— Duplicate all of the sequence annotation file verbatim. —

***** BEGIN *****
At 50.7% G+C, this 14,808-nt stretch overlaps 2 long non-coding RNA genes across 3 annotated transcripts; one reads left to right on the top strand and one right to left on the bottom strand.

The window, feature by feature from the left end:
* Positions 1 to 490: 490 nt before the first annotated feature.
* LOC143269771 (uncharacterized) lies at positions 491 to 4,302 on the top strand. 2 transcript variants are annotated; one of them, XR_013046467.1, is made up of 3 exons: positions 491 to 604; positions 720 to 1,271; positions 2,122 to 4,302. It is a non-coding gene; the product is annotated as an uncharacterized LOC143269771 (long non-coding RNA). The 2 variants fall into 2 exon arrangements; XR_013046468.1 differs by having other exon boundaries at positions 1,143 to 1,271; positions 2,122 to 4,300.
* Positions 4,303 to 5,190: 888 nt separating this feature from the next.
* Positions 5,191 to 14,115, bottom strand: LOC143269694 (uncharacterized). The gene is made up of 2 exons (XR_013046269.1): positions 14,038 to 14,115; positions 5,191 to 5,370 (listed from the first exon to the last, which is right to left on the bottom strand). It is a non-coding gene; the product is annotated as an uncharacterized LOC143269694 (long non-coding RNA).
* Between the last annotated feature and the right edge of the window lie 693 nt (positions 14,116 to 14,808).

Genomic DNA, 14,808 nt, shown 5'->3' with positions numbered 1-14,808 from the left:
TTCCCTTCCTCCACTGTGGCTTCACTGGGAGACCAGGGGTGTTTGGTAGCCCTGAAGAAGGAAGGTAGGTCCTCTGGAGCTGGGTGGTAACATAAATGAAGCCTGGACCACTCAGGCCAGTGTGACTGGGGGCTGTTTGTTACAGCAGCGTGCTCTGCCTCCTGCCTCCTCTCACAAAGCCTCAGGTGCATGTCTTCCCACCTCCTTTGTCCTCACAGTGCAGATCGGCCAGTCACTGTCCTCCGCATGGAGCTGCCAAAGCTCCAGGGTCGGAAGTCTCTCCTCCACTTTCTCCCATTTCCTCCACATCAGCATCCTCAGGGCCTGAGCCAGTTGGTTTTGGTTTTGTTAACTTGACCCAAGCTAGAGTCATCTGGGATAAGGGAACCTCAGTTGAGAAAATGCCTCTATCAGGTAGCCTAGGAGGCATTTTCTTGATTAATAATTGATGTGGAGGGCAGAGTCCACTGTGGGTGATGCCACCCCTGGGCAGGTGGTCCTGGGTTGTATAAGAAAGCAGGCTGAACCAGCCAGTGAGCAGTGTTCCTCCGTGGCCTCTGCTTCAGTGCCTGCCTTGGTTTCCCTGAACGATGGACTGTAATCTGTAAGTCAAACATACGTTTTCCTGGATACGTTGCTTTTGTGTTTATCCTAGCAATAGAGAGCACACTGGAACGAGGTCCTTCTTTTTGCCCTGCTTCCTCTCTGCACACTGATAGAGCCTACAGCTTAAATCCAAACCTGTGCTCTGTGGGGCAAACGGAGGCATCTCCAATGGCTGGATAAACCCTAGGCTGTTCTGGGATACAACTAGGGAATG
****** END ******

At 50.7% G+C, this 14,808-nt stretch overlaps 2 long non-coding RNA genes across 3 annotated transcripts; one reads left to right on the top strand and one right to left on the bottom strand.

The window, feature by feature from the left end:
* Positions 1 to 490: 490 nt before the first annotated feature.
* LOC143269771 (uncharacterized) lies at positions 491 to 4,302 on the top strand. 2 transcript variants are annotated; one of them, XR_013046467.1, is made up of 3 exons: positions 491 to 604; positions 720 to 1,271; positions 2,122 to 4,302. It is a non-coding gene; the product is annotated as an uncharacterized LOC143269771 (long non-coding RNA). The 2 variants fall into 2 exon arrangements; XR_013046468.1 differs by having other exon boundaries at positions 1,143 to 1,271; positions 2,122 to 4,300.
* Positions 4,303 to 5,190: 888 nt separating this feature from the next.
* Positions 5,191 to 14,115, bottom strand: LOC143269694 (uncharacterized). The gene is made up of 2 exons (XR_013046269.1): positions 14,038 to 14,115; positions 5,191 to 5,370 (listed from the first exon to the last, which is right to left on the bottom strand). It is a non-coding gene; the product is annotated as an uncharacterized LOC143269694 (long non-coding RNA).
* Between the last annotated feature and the right edge of the window lie 693 nt (positions 14,116 to 14,808).

Genomic DNA, 14,808 nt, shown 5'->3' with positions numbered 1-14,808 from the left:
TTCCCTTCCTCCACTGTGGCTTCACTGGGAGACCAGGGGTGTTTGGTAGCCCTGAAGAAGGAAGGTAGGTCCTCTGGAGCTGGGTGGTAACATAAATGAAGCCTGGACCACTCAGGCCAGTGTGACTGGGGGCTGTTTGTTACAGCAGCGTGCTCTGCCTCCTGCCTCCTCTCACAAAGCCTCAGGTGCATGTCTTCCCACCTCCTTTGTCCTCACAGTGCAGATCGGCCAGTCACTGTCCTCCGCATGGAGCTGCCAAAGCTCCAGGGTCGGAAGTCTCTCCTCCACTTTCTCCCATTTCCTCCACATCAGCATCCTCAGGGCCTGAGCCAGTTGGTTTTGGTTTTGTTAACTTGACCCAAGCTAGAGTCATCTGGGATAAGGGAACCTCAGTTGAGAAAATGCCTCTATCAGGTAGCCTAGGAGGCATTTTCTTGATTAATAATTGATGTGGAGGGCAGAGTCCACTGTGGGTGATGCCACCCCTGGGCAGGTGGTCCTGGGTTGTATAAGAAAGCAGGCTGAACCAGCCAGTGAGCAGTGTTCCTCCGTGGCCTCTGCTTCAGTGCCTGCCTTGGTTTCCCTGAACGATGGACTGTAATCTGTAAGTCAAACATACGTTTTCCTGGATACGTTGCTTTTGTGTTTATCCTAGCAATAGAGAGCACACTGGAACGAGGTCCTTCTTTTTGCCCTGCTTCCTCTCTGCACACTGATAGAGCCTACAGCTTAAATCCAAACCTGTGCTCTGTGGGGCAAACGGAGGCATCTCCAATGGCTGGATAAACCCTAGGCTGTTCTGGGATACAACTAGGGAATG